Getting our fingerprints done for USCIS (Immigration) is a major step. Really, it is the last thing that WE can do on our end that is directly related to getting Axel home.  Everything else lies in the hands of the officials in Axel's country.

It takes 24-48 hours for the Immigration department to receive our prints, which will be added to our file along with our homestudy which they already have. Then the worker who has been assigned to our case will make sure everything is in order, and as long as it is, will issue Immigration approval. A copy of that approval is then sent to the US Embassy in Axel's country, which allows them to issue him a visa to enter the US when we're ready to come home. Axel's visa, along with his other paperwork, allows him to become a US Citizen the moment his feet touch U.S soil.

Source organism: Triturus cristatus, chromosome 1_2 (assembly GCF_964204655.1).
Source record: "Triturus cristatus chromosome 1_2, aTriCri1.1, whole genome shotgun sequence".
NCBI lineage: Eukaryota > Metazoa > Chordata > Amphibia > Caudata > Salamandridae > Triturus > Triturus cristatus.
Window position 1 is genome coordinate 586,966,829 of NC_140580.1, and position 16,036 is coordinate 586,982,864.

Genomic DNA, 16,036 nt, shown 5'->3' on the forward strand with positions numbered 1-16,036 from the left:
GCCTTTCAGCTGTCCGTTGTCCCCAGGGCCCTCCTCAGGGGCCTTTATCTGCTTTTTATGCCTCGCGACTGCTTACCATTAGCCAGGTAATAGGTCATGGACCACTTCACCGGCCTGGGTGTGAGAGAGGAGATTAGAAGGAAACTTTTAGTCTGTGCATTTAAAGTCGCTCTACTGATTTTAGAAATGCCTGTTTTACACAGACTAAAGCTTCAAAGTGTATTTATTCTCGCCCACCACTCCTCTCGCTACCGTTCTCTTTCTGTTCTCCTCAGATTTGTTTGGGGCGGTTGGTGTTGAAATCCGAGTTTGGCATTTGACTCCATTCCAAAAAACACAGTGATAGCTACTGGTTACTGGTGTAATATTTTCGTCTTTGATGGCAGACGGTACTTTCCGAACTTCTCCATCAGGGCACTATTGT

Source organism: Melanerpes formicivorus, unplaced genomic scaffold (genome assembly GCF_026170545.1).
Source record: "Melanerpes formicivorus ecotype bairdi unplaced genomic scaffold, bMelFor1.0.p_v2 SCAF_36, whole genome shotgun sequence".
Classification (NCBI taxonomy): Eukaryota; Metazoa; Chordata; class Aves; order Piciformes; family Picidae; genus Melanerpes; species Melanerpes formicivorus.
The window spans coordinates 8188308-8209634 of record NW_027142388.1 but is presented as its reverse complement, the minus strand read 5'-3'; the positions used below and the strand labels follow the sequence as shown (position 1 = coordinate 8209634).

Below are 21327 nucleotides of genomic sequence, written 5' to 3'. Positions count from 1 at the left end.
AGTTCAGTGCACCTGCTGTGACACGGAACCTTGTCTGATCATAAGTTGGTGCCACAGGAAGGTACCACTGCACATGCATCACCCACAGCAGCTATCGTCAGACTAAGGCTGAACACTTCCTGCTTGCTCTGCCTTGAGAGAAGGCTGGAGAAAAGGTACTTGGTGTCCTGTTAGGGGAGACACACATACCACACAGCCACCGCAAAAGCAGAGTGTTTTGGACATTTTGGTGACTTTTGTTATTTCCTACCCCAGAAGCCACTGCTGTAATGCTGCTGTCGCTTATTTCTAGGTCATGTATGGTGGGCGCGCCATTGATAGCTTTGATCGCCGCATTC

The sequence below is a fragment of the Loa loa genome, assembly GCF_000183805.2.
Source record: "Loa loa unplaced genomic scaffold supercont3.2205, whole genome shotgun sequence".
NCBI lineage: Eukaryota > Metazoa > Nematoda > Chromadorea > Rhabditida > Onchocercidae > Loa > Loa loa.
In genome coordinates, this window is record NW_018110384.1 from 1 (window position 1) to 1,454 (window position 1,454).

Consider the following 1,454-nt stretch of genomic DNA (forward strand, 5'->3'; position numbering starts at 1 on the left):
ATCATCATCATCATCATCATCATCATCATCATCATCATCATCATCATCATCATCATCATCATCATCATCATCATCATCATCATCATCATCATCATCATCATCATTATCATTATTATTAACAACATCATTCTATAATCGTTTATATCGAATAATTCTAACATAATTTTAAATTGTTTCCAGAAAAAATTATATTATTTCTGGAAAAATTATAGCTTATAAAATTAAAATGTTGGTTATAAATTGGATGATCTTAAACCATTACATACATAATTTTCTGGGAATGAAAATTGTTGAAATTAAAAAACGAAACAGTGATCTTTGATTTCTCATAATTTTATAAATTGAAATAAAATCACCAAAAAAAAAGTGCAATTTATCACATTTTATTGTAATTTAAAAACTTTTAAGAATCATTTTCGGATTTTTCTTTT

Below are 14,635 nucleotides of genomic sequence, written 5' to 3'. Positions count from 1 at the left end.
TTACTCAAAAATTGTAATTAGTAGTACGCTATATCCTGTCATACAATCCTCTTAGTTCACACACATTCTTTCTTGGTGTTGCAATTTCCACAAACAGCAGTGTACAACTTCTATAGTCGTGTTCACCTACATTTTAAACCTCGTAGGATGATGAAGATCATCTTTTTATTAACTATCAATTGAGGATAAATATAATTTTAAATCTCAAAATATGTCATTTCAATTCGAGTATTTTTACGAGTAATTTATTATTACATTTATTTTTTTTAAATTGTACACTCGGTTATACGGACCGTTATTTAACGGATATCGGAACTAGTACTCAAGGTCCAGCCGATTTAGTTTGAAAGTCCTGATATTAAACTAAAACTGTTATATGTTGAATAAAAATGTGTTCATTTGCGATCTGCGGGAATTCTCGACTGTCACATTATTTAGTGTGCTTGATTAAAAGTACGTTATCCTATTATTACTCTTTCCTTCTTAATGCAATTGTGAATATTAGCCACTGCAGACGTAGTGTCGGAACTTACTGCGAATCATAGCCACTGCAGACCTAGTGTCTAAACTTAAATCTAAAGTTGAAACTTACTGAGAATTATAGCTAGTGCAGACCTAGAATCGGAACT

We have about 1-2 more weeks of waiting before we will know our exact travel date. We should be getting good at waiting by now, don't you think.

Monday, October 25, 2010

GIDDY

It seems it doesn't take much to make my knees shake these days. Todays episode was brought to me courtesy of the Department of Homeland Security in the form of our fingerprint appointment letter.

Our appointment isn't scheduled until November 17th, but this is international adoption we're talking about, and it comes with it's own set of rules.

You see, this appointment was scheduled by the Immigration Dept.  adoptions division in Missouri, and they don't really know the calendar for the St. Paul office. So we'll take our tickets to the office ourselves and ask for a different appointment. Sometimes they will get you in later that same day, or perhaps the next, but there is no need to wait until the date set by the main office, which is weeks away.

Once the biometric fingerprints are done, they are sent back to the Immigration Dept's main office, who will have them within 24-48 hours. Then we wait for their approval. That is our golden ticket! A copy of that golden ticket is sent to the US Embassy in Axel's country, telling them we have permission to bring him back to the US, and allows them to issue his passport when we're ready to leave the country with him.